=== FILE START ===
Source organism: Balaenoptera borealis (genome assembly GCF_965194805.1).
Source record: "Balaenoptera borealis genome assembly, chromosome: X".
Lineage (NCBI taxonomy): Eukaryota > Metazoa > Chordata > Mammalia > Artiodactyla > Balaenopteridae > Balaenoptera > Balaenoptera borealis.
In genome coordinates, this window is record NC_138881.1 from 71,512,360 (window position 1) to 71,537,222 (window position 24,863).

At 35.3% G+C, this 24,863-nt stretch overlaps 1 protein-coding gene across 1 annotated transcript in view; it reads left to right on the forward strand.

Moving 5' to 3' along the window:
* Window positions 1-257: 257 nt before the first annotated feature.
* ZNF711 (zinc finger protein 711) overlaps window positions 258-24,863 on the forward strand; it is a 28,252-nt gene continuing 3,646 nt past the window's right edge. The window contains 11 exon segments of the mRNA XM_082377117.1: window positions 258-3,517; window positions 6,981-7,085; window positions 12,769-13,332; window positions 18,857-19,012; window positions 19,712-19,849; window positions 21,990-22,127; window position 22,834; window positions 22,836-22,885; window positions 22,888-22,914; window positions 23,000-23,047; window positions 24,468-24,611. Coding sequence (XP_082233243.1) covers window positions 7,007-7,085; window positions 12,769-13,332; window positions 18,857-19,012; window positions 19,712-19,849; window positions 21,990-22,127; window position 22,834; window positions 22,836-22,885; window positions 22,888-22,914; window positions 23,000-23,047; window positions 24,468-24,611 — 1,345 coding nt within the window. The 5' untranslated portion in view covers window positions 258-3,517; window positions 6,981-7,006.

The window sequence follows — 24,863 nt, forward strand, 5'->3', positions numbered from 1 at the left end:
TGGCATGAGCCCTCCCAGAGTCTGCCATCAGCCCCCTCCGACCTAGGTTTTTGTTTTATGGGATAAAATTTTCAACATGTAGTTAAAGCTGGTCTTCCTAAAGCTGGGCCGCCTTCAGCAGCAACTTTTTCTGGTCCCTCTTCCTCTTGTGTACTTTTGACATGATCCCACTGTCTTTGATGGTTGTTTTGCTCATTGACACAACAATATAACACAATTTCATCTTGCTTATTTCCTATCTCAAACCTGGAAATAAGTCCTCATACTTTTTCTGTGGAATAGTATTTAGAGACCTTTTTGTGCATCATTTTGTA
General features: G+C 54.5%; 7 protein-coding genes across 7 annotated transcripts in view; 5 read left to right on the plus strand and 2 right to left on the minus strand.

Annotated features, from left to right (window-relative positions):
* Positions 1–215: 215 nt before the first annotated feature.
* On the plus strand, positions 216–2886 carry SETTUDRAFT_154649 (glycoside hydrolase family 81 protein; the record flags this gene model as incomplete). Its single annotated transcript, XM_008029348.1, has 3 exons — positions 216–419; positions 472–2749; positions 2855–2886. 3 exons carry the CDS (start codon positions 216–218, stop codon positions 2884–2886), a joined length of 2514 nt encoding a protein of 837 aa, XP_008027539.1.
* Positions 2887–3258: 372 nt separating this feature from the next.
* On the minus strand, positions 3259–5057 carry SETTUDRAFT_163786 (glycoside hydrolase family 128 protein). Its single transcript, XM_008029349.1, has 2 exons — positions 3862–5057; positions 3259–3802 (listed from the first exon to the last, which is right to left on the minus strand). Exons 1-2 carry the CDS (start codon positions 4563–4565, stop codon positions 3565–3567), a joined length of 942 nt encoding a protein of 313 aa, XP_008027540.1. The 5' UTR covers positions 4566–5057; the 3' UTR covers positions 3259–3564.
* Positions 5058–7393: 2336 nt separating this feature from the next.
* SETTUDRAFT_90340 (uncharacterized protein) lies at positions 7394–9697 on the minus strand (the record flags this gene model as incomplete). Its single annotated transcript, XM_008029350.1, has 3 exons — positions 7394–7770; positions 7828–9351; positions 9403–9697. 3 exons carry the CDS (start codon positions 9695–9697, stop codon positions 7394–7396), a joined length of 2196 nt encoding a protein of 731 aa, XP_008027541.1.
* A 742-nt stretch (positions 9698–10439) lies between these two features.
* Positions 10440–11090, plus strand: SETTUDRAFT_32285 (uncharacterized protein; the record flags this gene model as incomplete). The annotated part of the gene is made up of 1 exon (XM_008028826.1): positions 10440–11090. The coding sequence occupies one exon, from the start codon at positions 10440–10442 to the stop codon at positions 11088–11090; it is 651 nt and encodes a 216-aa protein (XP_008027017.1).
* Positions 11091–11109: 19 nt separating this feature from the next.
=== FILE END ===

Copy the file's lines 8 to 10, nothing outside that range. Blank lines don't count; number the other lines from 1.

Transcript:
* ZNF711 (zinc finger protein 711) overlaps window positions 258-24,863 on the forward strand; it is a 28,252-nt gene continuing 3,646 nt past the window's right edge. The window contains 11 exon segments of the mRNA XM_082377117.1: window positions 258-3,517; window positions 6,981-7,085; window positions 12,769-13,332; window positions 18,857-19,012; window positions 19,712-19,849; window positions 21,990-22,127; window position 22,834; window positions 22,836-22,885; window positions 22,888-22,914; window positions 23,000-23,047; window positions 24,468-24,611. Coding sequence (XP_082233243.1) covers window positions 7,007-7,085; window positions 12,769-13,332; window positions 18,857-19,012; window positions 19,712-19,849; window positions 21,990-22,127; window position 22,834; window positions 22,836-22,885; window positions 22,888-22,914; window positions 23,000-23,047; window positions 24,468-24,611 — 1,345 coding nt within the window. The 5' untranslated portion in view covers window positions 258-3,517; window positions 6,981-7,006.

The window sequence follows — 24,863 nt, forward strand, 5'->3', positions numbered from 1 at the left end:
TGGCATGAGCCCTCCCAGAGTCTGCCATCAGCCCCCTCCGACCTAGGTTTTTGTTTTATGGGATAAAATTTTCAACATGTAGTTAAAGCTGGTCTTCCTAAAGCTGGGCCGCCTTCAGCAGCAACTTTTTCTGGTCCCTCTTCCTCTTGTGTACTTTTGACATGATCCCACTGTCTTTGATGGTTGTTTTGCTCATTGACACAACAATATAACACAATTTCATCTTGCTTATTTCCTATCTCAAACCTGGAAATAAGTCCTCATACTTTTTCTGTGGAATAGTATTTAGAGACCTTTTTGTGCATCATTTTGTA